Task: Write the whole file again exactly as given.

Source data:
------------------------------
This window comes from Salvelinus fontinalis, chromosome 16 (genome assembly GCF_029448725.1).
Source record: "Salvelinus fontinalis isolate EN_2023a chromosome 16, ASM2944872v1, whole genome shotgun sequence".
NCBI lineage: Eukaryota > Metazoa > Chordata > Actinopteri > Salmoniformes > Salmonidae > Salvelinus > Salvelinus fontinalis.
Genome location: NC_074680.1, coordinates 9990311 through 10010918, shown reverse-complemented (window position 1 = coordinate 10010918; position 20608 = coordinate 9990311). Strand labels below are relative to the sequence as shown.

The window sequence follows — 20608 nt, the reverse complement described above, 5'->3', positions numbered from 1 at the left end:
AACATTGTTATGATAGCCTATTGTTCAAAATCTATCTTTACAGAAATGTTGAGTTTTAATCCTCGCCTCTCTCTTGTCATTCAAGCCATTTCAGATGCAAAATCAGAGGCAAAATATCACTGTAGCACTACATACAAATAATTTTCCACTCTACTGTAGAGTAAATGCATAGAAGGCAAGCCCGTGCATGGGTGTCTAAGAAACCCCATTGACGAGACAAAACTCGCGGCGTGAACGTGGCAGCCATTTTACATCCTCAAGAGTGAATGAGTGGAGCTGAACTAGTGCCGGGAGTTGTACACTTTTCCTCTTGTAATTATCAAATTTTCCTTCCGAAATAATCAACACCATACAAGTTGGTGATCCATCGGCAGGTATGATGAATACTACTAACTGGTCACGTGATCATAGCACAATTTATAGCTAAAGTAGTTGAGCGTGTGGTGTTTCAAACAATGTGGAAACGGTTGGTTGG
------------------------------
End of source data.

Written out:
This window comes from Salvelinus fontinalis, chromosome 16 (genome assembly GCF_029448725.1).
Source record: "Salvelinus fontinalis isolate EN_2023a chromosome 16, ASM2944872v1, whole genome shotgun sequence".
NCBI lineage: Eukaryota > Metazoa > Chordata > Actinopteri > Salmoniformes > Salmonidae > Salvelinus > Salvelinus fontinalis.
Genome location: NC_074680.1, coordinates 9990311 through 10010918, shown reverse-complemented (window position 1 = coordinate 10010918; position 20608 = coordinate 9990311). Strand labels below are relative to the sequence as shown.

The window sequence follows — 20608 nt, the reverse complement described above, 5'->3', positions numbered from 1 at the left end:
AACATTGTTATGATAGCCTATTGTTCAAAATCTATCTTTACAGAAATGTTGAGTTTTAATCCTCGCCTCTCTCTTGTCATTCAAGCCATTTCAGATGCAAAATCAGAGGCAAAATATCACTGTAGCACTACATACAAATAATTTTCCACTCTACTGTAGAGTAAATGCATAGAAGGCAAGCCCGTGCATGGGTGTCTAAGAAACCCCATTGACGAGACAAAACTCGCGGCGTGAACGTGGCAGCCATTTTACATCCTCAAGAGTGAATGAGTGGAGCTGAACTAGTGCCGGGAGTTGTACACTTTTCCTCTTGTAATTATCAAATTTTCCTTCCGAAATAATCAACACCATACAAGTTGGTGATCCATCGGCAGGTATGATGAATACTACTAACTGGTCACGTGATCATAGCACAATTTATAGCTAAAGTAGTTGAGCGTGTGGTGTTTCAAACAATGTGGAAACGGTTGGTTGG